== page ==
Sheets handed to every audience member before the third act read, “Every story ends on a dark and raging river.”

And a dark and raging river it is. On the surface, the play tells a story about the ways culture changes to reflect society. The plot illuminates this clearly by directly highlighting the transformation of “The Simpsons” from casual retelling to staged re-creation to mythic legend. “It was very important to us that the main story was clear to the audience, regardless of whether or not they have seen ‘The Simpsons,’” Crawford wrote in an email to The Herald.

Beneath the obvious, there is another, darker layer to the play. The nuclear catastrophes wreak havoc on society in the first act. But even in the second act, once people have moved beyond sheer terror and begun to rebuild, even in a society in which the culture has been unplugged, greed and competition still exist and haunt the characters’ lives.

Mr. Burns is the selfish, power-hungry villain in the third act — the individual human embodiment of the corrosive social conditions that surface in the second. Bart Simpson appears to defeat Mr. Burns and what he represents, with the force of love, backed by his family.

“How a group of people struggle to build and maintain a loving (if flawed) family is the essential question of this play for me,” Crawford wrote. Bart demonstrates the power of this familial support, singing,“Life never dies in memory, and I will meet life gloriously.”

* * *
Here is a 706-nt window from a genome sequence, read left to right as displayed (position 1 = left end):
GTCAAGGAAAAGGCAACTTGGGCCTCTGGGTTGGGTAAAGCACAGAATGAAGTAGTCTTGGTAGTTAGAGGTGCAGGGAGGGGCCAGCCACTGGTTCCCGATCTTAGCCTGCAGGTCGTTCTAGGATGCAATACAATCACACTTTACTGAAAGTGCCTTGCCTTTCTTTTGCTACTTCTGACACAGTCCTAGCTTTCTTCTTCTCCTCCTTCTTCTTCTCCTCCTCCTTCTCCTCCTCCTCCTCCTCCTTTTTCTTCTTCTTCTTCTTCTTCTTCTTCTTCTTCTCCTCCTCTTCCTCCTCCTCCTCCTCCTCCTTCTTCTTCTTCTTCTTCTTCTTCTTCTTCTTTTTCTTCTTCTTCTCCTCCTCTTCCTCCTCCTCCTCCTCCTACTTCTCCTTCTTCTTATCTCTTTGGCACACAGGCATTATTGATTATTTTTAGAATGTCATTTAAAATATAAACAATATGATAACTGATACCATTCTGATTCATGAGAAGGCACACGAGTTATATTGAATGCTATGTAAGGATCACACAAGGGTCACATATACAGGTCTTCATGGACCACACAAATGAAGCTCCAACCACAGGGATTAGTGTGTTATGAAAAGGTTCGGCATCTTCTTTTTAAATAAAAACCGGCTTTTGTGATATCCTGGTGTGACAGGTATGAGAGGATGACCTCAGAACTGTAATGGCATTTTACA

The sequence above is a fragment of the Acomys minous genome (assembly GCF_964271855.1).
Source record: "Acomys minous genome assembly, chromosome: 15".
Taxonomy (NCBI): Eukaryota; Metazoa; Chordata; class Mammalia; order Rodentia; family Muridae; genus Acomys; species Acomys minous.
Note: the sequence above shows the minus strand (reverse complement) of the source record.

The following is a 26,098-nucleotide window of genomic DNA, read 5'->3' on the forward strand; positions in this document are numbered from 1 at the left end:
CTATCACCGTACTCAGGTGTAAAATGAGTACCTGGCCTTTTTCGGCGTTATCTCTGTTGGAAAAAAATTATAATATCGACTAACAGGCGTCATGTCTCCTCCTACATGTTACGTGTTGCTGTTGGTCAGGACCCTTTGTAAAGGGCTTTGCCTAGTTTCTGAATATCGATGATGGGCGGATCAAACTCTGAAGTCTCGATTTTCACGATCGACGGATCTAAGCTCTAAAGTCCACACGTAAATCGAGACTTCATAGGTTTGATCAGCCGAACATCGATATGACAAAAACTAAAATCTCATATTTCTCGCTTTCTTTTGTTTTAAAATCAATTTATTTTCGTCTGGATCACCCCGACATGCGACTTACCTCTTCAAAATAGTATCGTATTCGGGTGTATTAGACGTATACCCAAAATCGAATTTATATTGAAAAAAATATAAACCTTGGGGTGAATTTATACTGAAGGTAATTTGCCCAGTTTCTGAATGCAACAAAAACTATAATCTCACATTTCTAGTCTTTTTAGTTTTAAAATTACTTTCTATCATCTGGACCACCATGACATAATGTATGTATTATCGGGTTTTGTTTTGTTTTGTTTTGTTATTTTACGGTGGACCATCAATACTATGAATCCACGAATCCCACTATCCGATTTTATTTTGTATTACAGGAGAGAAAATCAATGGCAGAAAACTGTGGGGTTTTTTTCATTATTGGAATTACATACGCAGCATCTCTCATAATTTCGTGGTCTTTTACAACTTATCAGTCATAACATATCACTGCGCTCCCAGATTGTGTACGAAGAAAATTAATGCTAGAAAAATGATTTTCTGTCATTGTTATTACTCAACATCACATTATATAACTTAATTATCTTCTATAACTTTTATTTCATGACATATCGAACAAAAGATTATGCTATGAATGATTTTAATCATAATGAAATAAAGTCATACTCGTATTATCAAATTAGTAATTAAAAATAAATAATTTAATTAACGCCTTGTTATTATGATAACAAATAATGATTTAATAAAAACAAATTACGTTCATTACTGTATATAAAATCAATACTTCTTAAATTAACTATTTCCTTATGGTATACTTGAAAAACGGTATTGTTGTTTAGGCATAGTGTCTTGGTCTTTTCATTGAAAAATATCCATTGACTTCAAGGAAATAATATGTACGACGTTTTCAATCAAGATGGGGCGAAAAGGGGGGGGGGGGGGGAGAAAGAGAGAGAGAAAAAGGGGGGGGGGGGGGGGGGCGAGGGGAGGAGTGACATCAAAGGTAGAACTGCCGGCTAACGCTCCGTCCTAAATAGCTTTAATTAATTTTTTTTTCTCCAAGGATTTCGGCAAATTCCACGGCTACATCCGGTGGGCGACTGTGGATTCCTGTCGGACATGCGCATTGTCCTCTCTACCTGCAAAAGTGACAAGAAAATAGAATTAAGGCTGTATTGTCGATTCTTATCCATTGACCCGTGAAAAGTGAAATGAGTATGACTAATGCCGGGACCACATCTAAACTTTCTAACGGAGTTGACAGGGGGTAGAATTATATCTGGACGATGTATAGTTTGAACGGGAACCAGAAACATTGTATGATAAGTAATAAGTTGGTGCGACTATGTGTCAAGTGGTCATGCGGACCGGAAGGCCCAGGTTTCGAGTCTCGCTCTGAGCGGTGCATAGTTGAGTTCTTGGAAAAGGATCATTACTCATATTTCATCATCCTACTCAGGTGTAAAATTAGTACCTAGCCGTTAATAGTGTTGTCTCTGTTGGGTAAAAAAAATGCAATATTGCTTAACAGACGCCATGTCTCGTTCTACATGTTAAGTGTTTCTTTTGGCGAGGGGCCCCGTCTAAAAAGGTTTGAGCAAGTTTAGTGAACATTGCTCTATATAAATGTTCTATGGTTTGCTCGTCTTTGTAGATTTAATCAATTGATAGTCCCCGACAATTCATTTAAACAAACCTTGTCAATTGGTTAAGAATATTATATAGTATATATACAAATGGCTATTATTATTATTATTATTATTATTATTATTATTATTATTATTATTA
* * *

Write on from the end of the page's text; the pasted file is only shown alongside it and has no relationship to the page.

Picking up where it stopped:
But then Mr. Burns pops out from backstage on a stationary bike affixed with wires, powering something — a nuclear generator, perhaps? This closing, salient image is foreshadowed by some of Mr. Burns’ earlier words: “I’m never leaving. I don’t go away.”

Correction: A previous version of this article stated that Jenny, played by Jenna Chapman ’19, said “I think I can handle anything if I know what it is.” In fact, the character Maria played by Hiromi Komorita ’17 said this. Additionally, a previous version of this article quoted a character as saying “One family survived: The Simpsons.” In fact, the character said “No one knew to flee, only one family.” Also, a previous version of this article stated that Bart sang “Life never dies; I will meet my life so gloriously.” In fact, he sang “Life never dies in memory, and I will meet life gloriously.” Additionally, a previous version of this article stated that Quincy, played by Julia Fein ’18, said “Meaningless entertainment is actually pretty hard.” In fact, she said “Meaning is everywhere. We get meaning for free, whether we like it or not. Meaningless entertainment, on the other hand, is actually pretty hard.” The Herald regrets the errors.